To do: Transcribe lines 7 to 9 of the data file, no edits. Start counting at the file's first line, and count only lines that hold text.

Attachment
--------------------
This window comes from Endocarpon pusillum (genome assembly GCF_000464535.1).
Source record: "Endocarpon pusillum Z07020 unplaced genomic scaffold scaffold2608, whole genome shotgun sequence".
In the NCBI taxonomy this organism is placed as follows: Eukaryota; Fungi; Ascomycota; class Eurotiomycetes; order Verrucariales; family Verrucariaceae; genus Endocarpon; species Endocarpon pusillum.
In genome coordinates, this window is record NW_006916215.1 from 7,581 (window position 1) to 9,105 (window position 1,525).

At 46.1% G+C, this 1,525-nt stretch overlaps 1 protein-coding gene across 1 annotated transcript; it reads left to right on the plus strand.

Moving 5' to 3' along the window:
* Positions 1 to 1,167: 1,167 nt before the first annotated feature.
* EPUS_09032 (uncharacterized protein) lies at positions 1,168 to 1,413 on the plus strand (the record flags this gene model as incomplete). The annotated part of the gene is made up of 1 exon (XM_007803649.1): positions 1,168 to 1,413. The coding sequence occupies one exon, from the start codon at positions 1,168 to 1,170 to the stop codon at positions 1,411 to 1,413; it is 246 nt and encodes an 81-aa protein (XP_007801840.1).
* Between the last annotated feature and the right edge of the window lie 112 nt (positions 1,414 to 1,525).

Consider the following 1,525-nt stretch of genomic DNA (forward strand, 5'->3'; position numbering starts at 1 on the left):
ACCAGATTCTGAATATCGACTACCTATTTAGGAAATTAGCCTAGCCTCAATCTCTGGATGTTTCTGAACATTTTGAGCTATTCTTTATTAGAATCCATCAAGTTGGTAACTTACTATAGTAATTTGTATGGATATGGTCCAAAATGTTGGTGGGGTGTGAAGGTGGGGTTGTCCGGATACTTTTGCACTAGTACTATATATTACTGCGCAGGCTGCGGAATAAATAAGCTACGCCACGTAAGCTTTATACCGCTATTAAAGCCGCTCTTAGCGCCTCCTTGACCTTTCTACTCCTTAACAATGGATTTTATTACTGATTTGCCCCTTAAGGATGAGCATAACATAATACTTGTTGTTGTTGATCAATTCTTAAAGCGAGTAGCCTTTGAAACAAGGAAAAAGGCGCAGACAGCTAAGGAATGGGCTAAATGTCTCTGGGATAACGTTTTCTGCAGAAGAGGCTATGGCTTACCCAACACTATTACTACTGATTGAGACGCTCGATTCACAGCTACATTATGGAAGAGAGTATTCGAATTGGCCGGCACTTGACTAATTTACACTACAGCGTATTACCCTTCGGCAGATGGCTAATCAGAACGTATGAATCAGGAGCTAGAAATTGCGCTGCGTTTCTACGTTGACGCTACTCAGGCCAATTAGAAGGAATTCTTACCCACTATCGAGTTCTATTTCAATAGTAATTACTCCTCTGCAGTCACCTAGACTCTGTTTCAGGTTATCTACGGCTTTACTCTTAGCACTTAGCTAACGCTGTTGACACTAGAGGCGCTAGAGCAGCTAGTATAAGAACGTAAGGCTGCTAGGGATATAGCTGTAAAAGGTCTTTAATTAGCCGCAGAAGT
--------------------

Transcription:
* Positions 1 to 1,167: 1,167 nt before the first annotated feature.
* EPUS_09032 (uncharacterized protein) lies at positions 1,168 to 1,413 on the plus strand (the record flags this gene model as incomplete). The annotated part of the gene is made up of 1 exon (XM_007803649.1): positions 1,168 to 1,413. The coding sequence occupies one exon, from the start codon at positions 1,168 to 1,170 to the stop codon at positions 1,411 to 1,413; it is 246 nt and encodes an 81-aa protein (XP_007801840.1).
* Between the last annotated feature and the right edge of the window lie 112 nt (positions 1,414 to 1,525).